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CORRECTED-UPDATE 2-UK retail spending soars as economy reopens

(Corrects comparison in paragraph 2 to month on month, not year on year)

LONDON, May 21 (Reuters) - British retail sales surged in April as shoppers splashed out on new clothes after shops reopened following months of lockdown closures, official data showed on Friday.

Sales volumes in April jumped 9.2% month on month - twice the average forecast in a Reuters poll of economists - after rising 5.1% in March. Clothing sales soared by almost 70%.

Sterling rose slightly against the U.S. dollar on the latest sign of a robust economic recovery in Britain.

“Fashion retailers (were) the ultimate beneficiaries of beer gardens reopening and the ‘rule of six’ night out returning,” said Aled Jones, head of retail at Lloyds Bank.

Sales volumes were 42.4% higher than a year earlier, when they collapsed during Britain’s first coronavirus lockdown, the Office for National Statistics said.

British retail sales are now 10.6% above their level in February 2020, before the pandemic struck, though many retailers have suffered badly from repeated lockdowns that accelerated the shift to online commerce.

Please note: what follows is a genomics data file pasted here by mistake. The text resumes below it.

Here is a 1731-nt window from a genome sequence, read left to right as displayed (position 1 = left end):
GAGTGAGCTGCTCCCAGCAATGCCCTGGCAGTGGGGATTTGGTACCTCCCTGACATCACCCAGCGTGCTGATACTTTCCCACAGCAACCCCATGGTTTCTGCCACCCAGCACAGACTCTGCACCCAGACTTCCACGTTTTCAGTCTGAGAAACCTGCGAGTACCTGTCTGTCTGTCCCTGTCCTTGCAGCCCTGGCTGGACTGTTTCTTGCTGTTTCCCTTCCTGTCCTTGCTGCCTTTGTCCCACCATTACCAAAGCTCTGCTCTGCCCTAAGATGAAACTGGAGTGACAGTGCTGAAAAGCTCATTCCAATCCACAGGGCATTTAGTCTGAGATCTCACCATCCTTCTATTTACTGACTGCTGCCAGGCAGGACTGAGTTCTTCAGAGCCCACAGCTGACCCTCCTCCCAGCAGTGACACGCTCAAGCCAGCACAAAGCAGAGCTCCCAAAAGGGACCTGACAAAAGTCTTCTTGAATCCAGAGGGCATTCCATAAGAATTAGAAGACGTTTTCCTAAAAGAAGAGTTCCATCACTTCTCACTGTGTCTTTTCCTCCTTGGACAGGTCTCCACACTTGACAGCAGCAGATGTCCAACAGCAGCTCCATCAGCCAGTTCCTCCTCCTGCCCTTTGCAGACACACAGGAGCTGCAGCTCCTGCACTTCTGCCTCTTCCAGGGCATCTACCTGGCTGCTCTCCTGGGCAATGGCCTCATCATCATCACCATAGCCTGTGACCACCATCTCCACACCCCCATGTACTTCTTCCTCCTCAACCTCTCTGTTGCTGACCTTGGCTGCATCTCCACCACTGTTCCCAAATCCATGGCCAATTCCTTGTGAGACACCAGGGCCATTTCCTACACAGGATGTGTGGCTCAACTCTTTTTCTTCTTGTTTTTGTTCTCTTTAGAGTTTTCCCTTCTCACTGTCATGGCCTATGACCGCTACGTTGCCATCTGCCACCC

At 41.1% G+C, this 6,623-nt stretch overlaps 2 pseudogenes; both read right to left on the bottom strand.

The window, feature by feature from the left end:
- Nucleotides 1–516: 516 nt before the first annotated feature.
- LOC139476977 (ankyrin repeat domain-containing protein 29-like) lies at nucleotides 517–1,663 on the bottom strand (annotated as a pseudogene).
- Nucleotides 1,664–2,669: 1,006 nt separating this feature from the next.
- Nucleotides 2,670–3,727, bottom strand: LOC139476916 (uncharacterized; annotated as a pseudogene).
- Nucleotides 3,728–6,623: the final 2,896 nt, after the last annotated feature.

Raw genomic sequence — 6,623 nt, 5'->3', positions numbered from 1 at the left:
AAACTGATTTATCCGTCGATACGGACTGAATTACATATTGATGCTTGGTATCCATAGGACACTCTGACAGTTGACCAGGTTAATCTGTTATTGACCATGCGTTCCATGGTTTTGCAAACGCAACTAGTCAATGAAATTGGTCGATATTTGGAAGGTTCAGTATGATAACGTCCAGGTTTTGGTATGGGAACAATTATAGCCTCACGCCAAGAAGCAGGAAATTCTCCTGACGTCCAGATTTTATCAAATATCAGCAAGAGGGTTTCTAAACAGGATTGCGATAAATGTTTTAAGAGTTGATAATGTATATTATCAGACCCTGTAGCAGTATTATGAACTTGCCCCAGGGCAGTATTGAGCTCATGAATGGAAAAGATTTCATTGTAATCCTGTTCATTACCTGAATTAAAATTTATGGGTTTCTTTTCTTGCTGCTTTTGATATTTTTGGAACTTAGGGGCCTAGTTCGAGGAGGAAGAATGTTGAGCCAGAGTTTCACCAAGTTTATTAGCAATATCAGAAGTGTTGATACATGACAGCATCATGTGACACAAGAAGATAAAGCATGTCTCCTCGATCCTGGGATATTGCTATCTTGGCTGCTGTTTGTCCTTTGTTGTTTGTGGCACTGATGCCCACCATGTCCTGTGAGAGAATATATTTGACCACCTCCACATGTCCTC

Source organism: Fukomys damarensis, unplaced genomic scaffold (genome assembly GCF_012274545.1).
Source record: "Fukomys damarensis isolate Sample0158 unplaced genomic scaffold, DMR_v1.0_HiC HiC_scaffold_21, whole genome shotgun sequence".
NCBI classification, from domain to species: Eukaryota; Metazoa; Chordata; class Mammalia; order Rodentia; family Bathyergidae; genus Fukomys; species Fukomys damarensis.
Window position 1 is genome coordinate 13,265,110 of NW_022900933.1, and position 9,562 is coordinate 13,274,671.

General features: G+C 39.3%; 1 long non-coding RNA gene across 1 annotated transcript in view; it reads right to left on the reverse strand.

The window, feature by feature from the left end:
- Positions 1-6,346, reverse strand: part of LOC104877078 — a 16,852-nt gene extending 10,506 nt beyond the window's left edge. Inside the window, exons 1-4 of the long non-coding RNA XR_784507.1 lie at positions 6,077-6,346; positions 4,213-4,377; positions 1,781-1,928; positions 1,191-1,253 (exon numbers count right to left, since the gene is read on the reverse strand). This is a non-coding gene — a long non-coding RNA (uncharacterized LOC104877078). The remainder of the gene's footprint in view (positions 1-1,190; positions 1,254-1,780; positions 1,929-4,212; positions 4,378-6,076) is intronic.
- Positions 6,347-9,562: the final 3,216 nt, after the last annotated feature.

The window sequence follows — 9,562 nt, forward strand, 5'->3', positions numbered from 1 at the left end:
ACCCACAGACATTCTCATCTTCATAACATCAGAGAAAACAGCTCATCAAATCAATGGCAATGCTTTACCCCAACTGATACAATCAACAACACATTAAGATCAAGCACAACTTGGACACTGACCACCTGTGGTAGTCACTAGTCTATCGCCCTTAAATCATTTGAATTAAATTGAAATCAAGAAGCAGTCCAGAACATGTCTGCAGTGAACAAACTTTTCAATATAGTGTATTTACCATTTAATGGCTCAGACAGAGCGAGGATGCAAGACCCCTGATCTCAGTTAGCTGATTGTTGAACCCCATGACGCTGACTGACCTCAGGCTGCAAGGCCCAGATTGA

Department store Debenhams closed its last store this month after more than 240 years of trading, though the brand name has been bought by online retailer Boohoo.

Retailers such as clothing and furniture stores that the government classed as non-essential were unable to reopen to shoppers in England until April 12, having been forced to close in early January.

Online retail’s share of spending dropped to 30.0% in April from 34.7% in March, its lowest since December.

Bank of England policymakers are keeping a close watch on retail sales, expecting a surge in spending as wealthier households spend savings built up during lockdowns.

However retailers will have to compete with newly reopened pubs and restaurants for a share of disposable income.

Britain’s longest-running survey of consumer sentiment, from GfK, showed earlier on Friday that morale was back at its level of March 2020 before Britain felt the full force of the COVID-19 pandemic. (Reporting by David Milliken and Andy Bruce Editing by David Goodman)

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